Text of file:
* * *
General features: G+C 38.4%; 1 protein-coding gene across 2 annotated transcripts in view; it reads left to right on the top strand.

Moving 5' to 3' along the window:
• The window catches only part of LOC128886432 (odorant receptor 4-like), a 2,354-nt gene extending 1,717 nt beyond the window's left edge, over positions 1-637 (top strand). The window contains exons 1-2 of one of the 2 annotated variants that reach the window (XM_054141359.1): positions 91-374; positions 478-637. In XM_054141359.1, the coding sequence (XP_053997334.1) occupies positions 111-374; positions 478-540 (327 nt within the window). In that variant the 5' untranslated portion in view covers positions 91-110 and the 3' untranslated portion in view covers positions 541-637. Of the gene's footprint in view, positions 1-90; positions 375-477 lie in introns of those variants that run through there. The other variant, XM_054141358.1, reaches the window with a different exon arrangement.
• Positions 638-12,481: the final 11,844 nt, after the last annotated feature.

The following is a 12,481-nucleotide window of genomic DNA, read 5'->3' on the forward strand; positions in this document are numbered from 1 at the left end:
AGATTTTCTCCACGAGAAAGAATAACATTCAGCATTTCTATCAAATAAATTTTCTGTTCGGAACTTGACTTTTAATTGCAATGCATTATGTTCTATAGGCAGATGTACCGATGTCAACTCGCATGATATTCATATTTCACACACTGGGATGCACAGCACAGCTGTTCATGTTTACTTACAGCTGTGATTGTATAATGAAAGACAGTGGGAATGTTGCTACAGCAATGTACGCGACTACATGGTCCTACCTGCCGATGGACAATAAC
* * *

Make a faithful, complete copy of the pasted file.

General features: G+C 38.4%; 1 protein-coding gene across 2 annotated transcripts in view; it reads left to right on the top strand.

Moving 5' to 3' along the window:
• The window catches only part of LOC128886432 (odorant receptor 4-like), a 2,354-nt gene extending 1,717 nt beyond the window's left edge, over positions 1-637 (top strand). The window contains exons 1-2 of one of the 2 annotated variants that reach the window (XM_054141359.1): positions 91-374; positions 478-637. In XM_054141359.1, the coding sequence (XP_053997334.1) occupies positions 111-374; positions 478-540 (327 nt within the window). In that variant the 5' untranslated portion in view covers positions 91-110 and the 3' untranslated portion in view covers positions 541-637. Of the gene's footprint in view, positions 1-90; positions 375-477 lie in introns of those variants that run through there. The other variant, XM_054141358.1, reaches the window with a different exon arrangement.
• Positions 638-12,481: the final 11,844 nt, after the last annotated feature.

The following is a 12,481-nucleotide window of genomic DNA, read 5'->3' on the forward strand; positions in this document are numbered from 1 at the left end:
AGATTTTCTCCACGAGAAAGAATAACATTCAGCATTTCTATCAAATAAATTTTCTGTTCGGAACTTGACTTTTAATTGCAATGCATTATGTTCTATAGGCAGATGTACCGATGTCAACTCGCATGATATTCATATTTCACACACTGGGATGCACAGCACAGCTGTTCATGTTTACTTACAGCTGTGATTGTATAATGAAAGACAGTGGGAATGTTGCTACAGCAATGTACGCGACTACATGGTCCTACCTGCCGATGGACAATAAC